Business leaders, analysts, and policymakers discuss China’s entrepreneurial landscape at China Globalization Forum.
The world is becoming increasingly multipolar with the locus for world-changing innovation shifting to the Chinese city of Shenzhen, concluded industry leaders in business, finance, and government at the first annual China Globalization Forum.
“Anyone who stepped foot into Silicon Valley in the 1980s with 10,000 hours of programming experience under their belt found a world of opportunity waiting for them,” said Shunee Yee, CEO and Founder of CSOFT International, opening the summit. “That kind of excitement can now be found in Shenzhen, a ‘city built with a purpose’ for innovation and entrepreneurship.”
The inaugural China Globalization Forum is a summit arranged by the multinational globalization company CSOFT International. The forum convened leaders in Chinese business, policy, and academia, as well as representatives from English and Chinese-language media, at Shenzhen’s Intercontinental Hotel.
This year’s keynotes included Marisa Drew, Co-Head EMEA Investment Banking and Capital Markets at Credit Suisse International, Wang Huiyao, Counselor of the State Council, and Wang Shi, founder and chairman of China Vanke. Xu Qin, mayor of Shenzhen, and Dr. He Chengzhou, co-director for the Johns Hopkins University-Nanjing University center, also gave remarks.
Founded with the intention of sharing the best practices and trends among globalizing businesses, organizations, and supporting institutions, the China Globalization Forum fosters dialogue between game changers.
“This summit will improve dialogue between companies and the globalization ability of companies,” said Gu Xueming, President of the Chinese Academy of International Trade and Economic Cooperation, a partner organization for the event.
The Forum also marked the official launch of the Shenzhen 100 Report, an annual index for global maturity that ranks the most innovative companies in Shenzhen. Among the ‘Top Ten Risers and Transformers’ highlighted by the report were technology companies Tencent and Huawei, genetic sequencing giant BGI, drone maker DJI, and fashion line Koradior.
The Shenzhen 100 is the first of its kind: an innovative index with a blend of hard data and qualitative indicators that provide the world’s most comprehensive ranking of global maturity among Shenzhen companies. Through this set of targeted, yet holistic, indicators about Shenzhen’s top innovators and fastest-growing players, the index’s goal is to provide an actionable resource for understanding Shenzhen’s economic and entrepreneurial landscape.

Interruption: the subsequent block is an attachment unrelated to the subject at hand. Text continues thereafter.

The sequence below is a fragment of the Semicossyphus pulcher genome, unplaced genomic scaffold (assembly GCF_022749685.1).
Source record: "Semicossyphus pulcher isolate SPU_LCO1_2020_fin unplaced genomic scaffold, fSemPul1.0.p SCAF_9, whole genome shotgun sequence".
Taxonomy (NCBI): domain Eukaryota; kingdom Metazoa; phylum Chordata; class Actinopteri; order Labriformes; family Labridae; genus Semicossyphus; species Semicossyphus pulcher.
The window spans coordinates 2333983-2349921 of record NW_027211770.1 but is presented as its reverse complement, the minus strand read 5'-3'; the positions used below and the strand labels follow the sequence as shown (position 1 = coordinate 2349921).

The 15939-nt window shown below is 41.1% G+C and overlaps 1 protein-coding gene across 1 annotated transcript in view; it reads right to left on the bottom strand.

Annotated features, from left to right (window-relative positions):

During her talk, Marisa Drew reflected on her first time in Shenzhen. “I had very much the feeling I was in Silicon Valley. The energy and brilliance were astounding,” she remembered. However, Drew pointed out the explosive growth potential of Shenzhen is limited unless it develops a more mature global sensibility.
“The biggest issue for young growing companies is having a vision limited by geographic location or their own verticals. They will miss a major market, a partner, or a disruptive force if we don’t have a global awareness that those risks exist,” said Drew.
Yet speakers were optimistic that Shenzhen would rise to the challenge and rise from being a regional economic leader, to become a global pacesetter.
“Let’s let Shenzhen become, once again, the city for China’s second opening and reform,” said Wang Shi, the chairman of Vanke, one of China’s largest real estate companies.
Later in the evening, the China Globalization Forum featured panels with some of the leading entrepreneurs and visionaries behind the companies chosen by the Shenzhen 100 index. They discussed best global practices and challenges faced by young companies looking to grow an international consumer base.
Shenzhen provides an attractive and supportive environment for these young, but fast-growing, companies.
“We saw Shenzhen as the future in technology development,” said Dr. Huang Yuanhao, the Founder and CEO of the 3D sensor company Orbecc, which has decided to headquarter itself in Shenzhen. “The support of the Shenzhen government shows that it supports progress and development of an industry ecosystem.”
“China is now going through its third, and most difficult, wave of globalization,” said Wang Huiyao, Counselor of State Council and founder and president of the Center for China Globalization, in his remarks. First, China globalized its manufactured goods; second, it began globalizing its capital and capital investments. The third wave of globalization requires China’s human talent and people to become more globally attuned and globally trained.
The past thirty years have been good to Shenzhen, but what do the next thirty hold? China’s leaders now face the daunting task of continuing to grow and cultivate China’s economy at the breakneck pace its citizens – and the rest of the world – have gotten used to. Shenzhen, with its forward-thinking policies and wealth of human talent, may be the world’s best hope, not just China’s.